A security research firm has been tracking a botnet that first popped onto its radar back in August that for some reason declines to make use of its DDos capabilities.
The first bit of evidence found on the Roboto botnet was when the 360 Netlab team detected a suspicious ELF file in August and then in October captured what turned out to be the downloader for that file in a honeypot. The downloader pulls the botnet from two hard-coded URLS.
The malware compromises systems by abusing the Webmin RCE vulnerability CVE-2019-15107.
Besides being able to launch a DDoS campaign, Roboto has six additional functions: reverse shell, self-uninstall, gather process’ network information, gather Bot information, execute system commands and run encrypted files specified in URLs, 360 Netlabs reported.
"Roboto Botnet has DDoS functionality, but it seems DDoS is not its main goal. We have yet to capture a single DDoS attack command since it showed up on our radar. We still yet to learn its true purpose," the team said.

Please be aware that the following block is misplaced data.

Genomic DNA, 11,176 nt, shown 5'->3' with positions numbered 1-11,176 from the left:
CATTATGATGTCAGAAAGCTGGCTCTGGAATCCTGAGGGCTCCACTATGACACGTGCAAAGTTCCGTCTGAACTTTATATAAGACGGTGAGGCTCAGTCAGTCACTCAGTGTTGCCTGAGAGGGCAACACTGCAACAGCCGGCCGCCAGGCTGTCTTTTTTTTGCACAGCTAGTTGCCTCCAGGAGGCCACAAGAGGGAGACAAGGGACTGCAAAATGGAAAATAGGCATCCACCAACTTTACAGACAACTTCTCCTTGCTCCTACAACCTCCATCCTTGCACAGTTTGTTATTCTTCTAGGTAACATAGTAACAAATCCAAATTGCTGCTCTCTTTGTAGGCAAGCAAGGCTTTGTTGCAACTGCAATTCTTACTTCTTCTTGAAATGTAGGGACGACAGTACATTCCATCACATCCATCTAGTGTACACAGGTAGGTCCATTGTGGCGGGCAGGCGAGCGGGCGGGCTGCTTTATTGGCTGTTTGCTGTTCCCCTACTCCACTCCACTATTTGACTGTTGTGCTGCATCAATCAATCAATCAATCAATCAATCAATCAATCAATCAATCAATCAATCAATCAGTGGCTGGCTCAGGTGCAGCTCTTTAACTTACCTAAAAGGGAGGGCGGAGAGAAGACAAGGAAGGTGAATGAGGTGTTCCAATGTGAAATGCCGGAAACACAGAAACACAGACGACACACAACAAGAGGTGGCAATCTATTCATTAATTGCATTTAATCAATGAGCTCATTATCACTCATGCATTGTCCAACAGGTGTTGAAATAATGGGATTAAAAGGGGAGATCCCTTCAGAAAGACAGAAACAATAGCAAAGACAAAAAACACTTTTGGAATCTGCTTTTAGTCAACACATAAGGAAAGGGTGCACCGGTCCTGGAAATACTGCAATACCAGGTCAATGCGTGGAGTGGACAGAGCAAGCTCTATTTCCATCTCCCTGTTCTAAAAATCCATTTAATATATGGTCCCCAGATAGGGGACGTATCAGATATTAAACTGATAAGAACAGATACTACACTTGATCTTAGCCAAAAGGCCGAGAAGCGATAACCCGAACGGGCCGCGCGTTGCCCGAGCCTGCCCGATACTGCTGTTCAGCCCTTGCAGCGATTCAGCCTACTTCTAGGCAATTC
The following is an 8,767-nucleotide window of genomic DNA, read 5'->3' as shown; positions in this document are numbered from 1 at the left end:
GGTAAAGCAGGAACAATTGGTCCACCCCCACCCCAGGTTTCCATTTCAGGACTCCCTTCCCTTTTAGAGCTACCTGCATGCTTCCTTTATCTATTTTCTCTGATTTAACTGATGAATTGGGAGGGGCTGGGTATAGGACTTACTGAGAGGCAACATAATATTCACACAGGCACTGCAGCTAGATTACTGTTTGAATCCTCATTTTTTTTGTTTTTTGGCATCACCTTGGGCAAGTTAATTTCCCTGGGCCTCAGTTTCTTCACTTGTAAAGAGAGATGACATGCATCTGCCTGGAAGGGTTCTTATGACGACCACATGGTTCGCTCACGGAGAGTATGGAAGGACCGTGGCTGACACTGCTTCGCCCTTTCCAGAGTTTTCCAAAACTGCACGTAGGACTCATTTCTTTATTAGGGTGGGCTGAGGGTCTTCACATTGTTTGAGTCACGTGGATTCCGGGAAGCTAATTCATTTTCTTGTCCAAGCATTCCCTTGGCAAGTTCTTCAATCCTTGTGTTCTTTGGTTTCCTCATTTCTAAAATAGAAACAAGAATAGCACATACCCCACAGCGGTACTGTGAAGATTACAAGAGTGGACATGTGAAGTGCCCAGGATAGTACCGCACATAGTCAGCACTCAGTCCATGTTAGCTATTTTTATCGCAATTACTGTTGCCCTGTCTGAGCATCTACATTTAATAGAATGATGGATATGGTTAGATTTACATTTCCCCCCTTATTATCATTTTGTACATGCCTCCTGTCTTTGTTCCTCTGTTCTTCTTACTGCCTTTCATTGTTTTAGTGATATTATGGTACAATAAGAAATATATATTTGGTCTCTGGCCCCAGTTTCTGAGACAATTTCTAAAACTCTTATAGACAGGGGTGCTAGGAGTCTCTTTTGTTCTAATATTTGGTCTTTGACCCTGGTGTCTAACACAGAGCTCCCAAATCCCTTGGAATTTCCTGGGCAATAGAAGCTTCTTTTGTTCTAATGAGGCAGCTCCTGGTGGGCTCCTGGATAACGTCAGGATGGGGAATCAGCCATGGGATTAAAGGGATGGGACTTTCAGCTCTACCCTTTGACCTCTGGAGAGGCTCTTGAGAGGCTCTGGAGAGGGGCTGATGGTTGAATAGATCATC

What is being constructed is a P2P botnet comprised of Linux servers. One that uses Curve25519, Ed25519, TEA, SHA256, HMAC-SHA256 and other algorithms to ensure the integrity and security of its components and P2P network, create the corresponding Linux self-starting script based on the target system and disguise its own files and processes name to gain persistence control.
The original version of this article was published on SC Media US.